Every food operator needs to have something written down about the steps they take to keep food safe. This is at every stage from food delivery, storage, handling, preparation and service and is called a food safety management system. Having something written down shows that food safety procedures have been thought through carefully and are being properly applied. You can use it to train staff on your procedures and when used properly, will help to give you a better food hygiene rating score.
You can draw up your own food safety management system document, or the Food Standards Agency has published a document called Safer Food Better Business that can be found at www.food.gov.uk/business-guidance/safer-food-better-business which may be relevant to your business and you may print off and use. If you do not have a printer, a copy of the catering pack is available at the council offices in Ripley for £15.00 and 6 months worth of diary is provided with the pack. Other food safety management systems are available which you may find more appropriate for your business such as the 'safe catering' management guide (produced by the Food Standards Agency in Northern Ireland); and Safe Food Handling for butchers available at acss.food.gov.uk/sites/default/files/butchers-haccp.pdf.
If you used the Amber Valley Borough council food safety management system in the past, please note that this is no longer being updated and made available. It was last updated in 2017. But you can still use this pack if you keep it updated. You should use the Food Standards Agency website and keep track of updates such as the new E. coli guidance issued in 2019 to update your document. Alternatively you can adopt another food management system.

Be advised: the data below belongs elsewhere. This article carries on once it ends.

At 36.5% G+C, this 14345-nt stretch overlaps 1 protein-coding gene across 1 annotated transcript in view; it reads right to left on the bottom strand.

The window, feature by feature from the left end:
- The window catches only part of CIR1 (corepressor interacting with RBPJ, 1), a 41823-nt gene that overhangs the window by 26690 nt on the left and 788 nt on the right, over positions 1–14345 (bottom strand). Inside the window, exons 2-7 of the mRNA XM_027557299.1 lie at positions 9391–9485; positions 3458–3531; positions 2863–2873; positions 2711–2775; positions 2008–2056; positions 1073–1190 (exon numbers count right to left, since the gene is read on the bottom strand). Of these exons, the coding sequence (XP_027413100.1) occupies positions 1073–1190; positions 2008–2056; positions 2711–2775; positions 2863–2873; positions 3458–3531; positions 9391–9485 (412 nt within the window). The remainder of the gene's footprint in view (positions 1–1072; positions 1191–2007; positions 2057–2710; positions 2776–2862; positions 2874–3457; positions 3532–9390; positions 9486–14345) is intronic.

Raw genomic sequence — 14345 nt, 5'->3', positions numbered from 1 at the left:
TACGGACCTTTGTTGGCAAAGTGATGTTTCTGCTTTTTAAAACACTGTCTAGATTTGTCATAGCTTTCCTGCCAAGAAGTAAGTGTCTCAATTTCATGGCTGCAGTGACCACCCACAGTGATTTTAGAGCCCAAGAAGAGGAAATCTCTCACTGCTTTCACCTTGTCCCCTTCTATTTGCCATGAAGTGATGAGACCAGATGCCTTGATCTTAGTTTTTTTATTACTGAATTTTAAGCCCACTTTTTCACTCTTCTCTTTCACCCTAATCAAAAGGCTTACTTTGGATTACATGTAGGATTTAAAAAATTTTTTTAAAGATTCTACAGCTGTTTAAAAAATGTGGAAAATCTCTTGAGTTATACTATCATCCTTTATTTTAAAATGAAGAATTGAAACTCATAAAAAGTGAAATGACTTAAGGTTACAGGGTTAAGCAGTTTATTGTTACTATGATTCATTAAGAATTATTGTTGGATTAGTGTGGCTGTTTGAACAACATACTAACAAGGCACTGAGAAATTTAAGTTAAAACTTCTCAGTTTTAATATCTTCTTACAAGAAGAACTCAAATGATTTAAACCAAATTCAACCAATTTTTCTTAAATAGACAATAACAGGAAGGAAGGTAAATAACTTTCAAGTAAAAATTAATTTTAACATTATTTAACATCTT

When a business handles both raw and ready to eat food there is a risk of cross-contamination and the food safety management system should include how this is prevented. The Food Standards Agency has released guidance on controlling cross contamination of E. coli O157, which if followed will also help in the control of other bacteria, such as campylobacter and salmonella. This was released after inquiries into food poisoning outbreaks in Scotland in 1996 and Wales in 2005 where people died and hundreds were made seriously ill due to cross contamination with E. coli O157.
The E. coli O157: control of cross contamination guidance by the Food Standards agency. The link takes you to the full guidance, a summary of the guidance and ‘your questions answered’. The guidance shows that the best way to prevent cross contamination is by completely separating raw and ready to eat food by having separate equipment, food preparation areas, storage and where possible, keeping separate staff in raw and clean areas.
Regulation (EC) No 852/2004 on the hygiene of foodstuffs (Article 5) states that:
'Food business operators must put into place, implement and maintain a permanent procedure based on the principles of hazard analysis critical control points (HACCP). The HACCP principles referred to above consist of the following:
When any modification is made in the product, process, or any step, food business operators shall review the procedure and make the necessary changes to it'.
No matter what the nature or size of the food business, owners will have to ensure that they have a sound food safety management system in place.
You must ensure your management system is kept up to date and any records that you state you are to keep are also kept up to date. Your management system and documentation must be presented to an authorised officer when they request it from you.
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